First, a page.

I really enjoyed both readings but found Pursell’s to be a little bit more interesting to me. It was interesting to see how Pursell’s discussion of Middle Atlantic tools related back to the axe and the discussion we had in class. I did not realize that back then there wasn’t a “standard array of household tools”. It helped support his point that the idea we have of how people lived during the 18th century is not necessarily true. Both readings opened my eyes to technology in agriculture and how important the technology in the 18th century was during the day to day life of a colonist or farmer.
Question: Why was it that people were more likely to own a gun than Bible even though religion played such an important role in many aspects of society at the time?
I wonder if more people owned a gun for utilitarian purposes. A bible is likely to get wet on the frontier, a gun is likely to bring food. With limited funds, most probably wanted to save weight and space on the journey and meant to buy a new Bible later.
I actually enjoyed reading the Clancy reading in its entirety. I found it very eye opening that newly developed technology and mass producing factories were not positively spoken about as found in “Thomas Cooper against factories, 1823” (Clancy 119). It is portrayed that all new technology is cherished by everyone in America like in the lecture of last class with the axe. The axe was owned by everyone in America and most people had more than one. I would assume that technology is not different than most politics, everyone has an opinion and everyone typically picks a side.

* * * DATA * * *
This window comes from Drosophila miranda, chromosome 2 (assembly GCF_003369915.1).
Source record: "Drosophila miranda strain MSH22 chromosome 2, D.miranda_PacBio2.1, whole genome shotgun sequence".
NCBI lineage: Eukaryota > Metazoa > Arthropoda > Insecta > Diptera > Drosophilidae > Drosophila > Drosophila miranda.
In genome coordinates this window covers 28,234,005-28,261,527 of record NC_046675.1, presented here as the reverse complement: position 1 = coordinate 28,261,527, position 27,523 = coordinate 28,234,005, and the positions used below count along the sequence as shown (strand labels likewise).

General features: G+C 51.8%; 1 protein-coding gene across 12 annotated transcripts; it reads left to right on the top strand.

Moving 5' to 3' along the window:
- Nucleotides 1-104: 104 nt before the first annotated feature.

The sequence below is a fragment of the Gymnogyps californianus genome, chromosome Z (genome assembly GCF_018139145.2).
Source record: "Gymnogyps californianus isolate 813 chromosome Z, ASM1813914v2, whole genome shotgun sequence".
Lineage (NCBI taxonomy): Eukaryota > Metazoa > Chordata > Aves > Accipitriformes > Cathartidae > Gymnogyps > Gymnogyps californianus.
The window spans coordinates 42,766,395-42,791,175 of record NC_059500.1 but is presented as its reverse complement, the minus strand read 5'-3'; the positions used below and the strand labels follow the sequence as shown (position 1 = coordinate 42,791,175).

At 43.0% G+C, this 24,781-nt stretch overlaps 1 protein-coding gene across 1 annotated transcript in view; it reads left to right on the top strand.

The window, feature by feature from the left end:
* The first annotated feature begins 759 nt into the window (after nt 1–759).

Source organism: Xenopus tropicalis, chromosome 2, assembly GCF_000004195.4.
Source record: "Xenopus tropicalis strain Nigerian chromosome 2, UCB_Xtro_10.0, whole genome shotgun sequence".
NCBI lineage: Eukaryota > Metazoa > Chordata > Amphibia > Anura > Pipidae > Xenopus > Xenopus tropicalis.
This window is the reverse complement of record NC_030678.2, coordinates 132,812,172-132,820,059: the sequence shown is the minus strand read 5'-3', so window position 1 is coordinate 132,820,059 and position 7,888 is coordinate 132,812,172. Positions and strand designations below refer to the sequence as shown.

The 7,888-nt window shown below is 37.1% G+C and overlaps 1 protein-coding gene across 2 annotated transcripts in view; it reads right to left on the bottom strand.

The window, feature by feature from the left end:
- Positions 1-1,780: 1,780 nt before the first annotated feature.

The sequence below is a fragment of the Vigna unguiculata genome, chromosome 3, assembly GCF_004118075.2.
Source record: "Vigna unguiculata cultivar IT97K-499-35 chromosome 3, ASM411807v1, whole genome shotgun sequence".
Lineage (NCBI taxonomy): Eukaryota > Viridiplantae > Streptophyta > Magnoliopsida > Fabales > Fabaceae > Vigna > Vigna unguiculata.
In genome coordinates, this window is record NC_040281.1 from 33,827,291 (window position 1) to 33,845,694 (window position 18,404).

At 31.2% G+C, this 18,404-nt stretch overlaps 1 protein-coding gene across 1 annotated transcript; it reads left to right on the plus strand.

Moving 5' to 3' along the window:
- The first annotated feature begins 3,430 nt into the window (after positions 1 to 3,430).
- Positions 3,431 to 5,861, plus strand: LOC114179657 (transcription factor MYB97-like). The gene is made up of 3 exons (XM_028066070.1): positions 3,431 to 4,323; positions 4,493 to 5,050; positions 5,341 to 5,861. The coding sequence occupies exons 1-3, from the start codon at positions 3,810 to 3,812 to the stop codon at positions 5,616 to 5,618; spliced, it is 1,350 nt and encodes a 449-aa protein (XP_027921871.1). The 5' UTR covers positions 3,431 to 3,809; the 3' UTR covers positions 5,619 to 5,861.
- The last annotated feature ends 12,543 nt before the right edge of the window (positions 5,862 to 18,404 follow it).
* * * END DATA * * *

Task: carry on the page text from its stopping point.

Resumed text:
While I agree with McGaw’s argument for the importance of studying early American agricultural tools, I find her methodology problematic. As she notes, probate inventories can be very useful resources for historians as long as they are aware of the pitfalls. Although McGaw states some of the problems with probate inventories, she does not seem to recognize some of the issues that skew her own research. As Dr. McClurken said at the end of last class, people’s ownership of tools does not mean that they used them. Similarly, probate inventories do not list objects that were kept, but not owned by the deceased. The objects may have been borrowed by the deceased or owned by the relatives. This applies to tools that circulated through the community. For example, in “The Tools Used in Building Log Houses in Indiana,” an essay aimed at differentiating the round-log cabins of the settlement period from hewn-log houses, Warren Roberts lists the tools used in the construction of hewn-log houses including felling axes, froes, froe clubs, froe horses, shingle cutters, wedges, mauls, sawmills, pit saws, cross-cut saws, cant hooks, crow bars, chalk lines, plumb lines, squares, rules, levels, holdfasts, bench stops, sawhorses, clamps, miter boxes, broad axes, hewing hatchets, shingling hatchets, lathing hatchets, foot adzes, draw-knives, planes, hand saws, mallets, nails, screwdrivers, claw hammers, etc. While Roberts’s research experiences some of the pitfalls of object-related fieldwork, he aptly observes that the average farmer still would have had to borrow many of these tools to construct a hewn-log house. The rural Americans of McGaw’s study also likely shared some of their agricultural tools, so her study does not reflect the actual use (or lack of use) of the tools owned.